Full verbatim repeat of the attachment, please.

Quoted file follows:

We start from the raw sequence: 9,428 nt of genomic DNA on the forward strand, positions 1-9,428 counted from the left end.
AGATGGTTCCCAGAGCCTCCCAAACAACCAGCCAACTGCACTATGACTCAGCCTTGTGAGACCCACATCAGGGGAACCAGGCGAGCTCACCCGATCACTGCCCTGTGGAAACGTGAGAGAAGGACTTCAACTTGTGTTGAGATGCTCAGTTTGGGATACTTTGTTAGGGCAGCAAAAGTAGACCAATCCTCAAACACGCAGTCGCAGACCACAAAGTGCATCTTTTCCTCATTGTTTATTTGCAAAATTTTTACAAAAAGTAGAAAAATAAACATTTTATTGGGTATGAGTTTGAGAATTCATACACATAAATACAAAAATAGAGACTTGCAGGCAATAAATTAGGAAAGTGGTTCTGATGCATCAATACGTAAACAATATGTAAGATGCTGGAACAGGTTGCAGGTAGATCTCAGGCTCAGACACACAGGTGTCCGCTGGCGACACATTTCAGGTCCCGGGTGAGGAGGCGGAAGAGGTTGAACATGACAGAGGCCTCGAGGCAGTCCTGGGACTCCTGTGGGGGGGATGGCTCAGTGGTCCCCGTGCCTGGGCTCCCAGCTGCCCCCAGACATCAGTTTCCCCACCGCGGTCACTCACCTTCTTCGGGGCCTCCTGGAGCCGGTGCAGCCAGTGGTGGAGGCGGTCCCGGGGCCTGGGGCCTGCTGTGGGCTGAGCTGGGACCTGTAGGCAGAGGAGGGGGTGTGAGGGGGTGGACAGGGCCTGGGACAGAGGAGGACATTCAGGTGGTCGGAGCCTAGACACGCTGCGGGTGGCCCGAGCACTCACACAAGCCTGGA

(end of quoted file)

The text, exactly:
We start from the raw sequence: 9,428 nt of genomic DNA on the forward strand, positions 1-9,428 counted from the left end.
AGATGGTTCCCAGAGCCTCCCAAACAACCAGCCAACTGCACTATGACTCAGCCTTGTGAGACCCACATCAGGGGAACCAGGCGAGCTCACCCGATCACTGCCCTGTGGAAACGTGAGAGAAGGACTTCAACTTGTGTTGAGATGCTCAGTTTGGGATACTTTGTTAGGGCAGCAAAAGTAGACCAATCCTCAAACACGCAGTCGCAGACCACAAAGTGCATCTTTTCCTCATTGTTTATTTGCAAAATTTTTACAAAAAGTAGAAAAATAAACATTTTATTGGGTATGAGTTTGAGAATTCATACACATAAATACAAAAATAGAGACTTGCAGGCAATAAATTAGGAAAGTGGTTCTGATGCATCAATACGTAAACAATATGTAAGATGCTGGAACAGGTTGCAGGTAGATCTCAGGCTCAGACACACAGGTGTCCGCTGGCGACACATTTCAGGTCCCGGGTGAGGAGGCGGAAGAGGTTGAACATGACAGAGGCCTCGAGGCAGTCCTGGGACTCCTGTGGGGGGGATGGCTCAGTGGTCCCCGTGCCTGGGCTCCCAGCTGCCCCCAGACATCAGTTTCCCCACCGCGGTCACTCACCTTCTTCGGGGCCTCCTGGAGCCGGTGCAGCCAGTGGTGGAGGCGGTCCCGGGGCCTGGGGCCTGCTGTGGGCTGAGCTGGGACCTGTAGGCAGAGGAGGGGGTGTGAGGGGGTGGACAGGGCCTGGGACAGAGGAGGACATTCAGGTGGTCGGAGCCTAGACACGCTGCGGGTGGCCCGAGCACTCACACAAGCCTGGA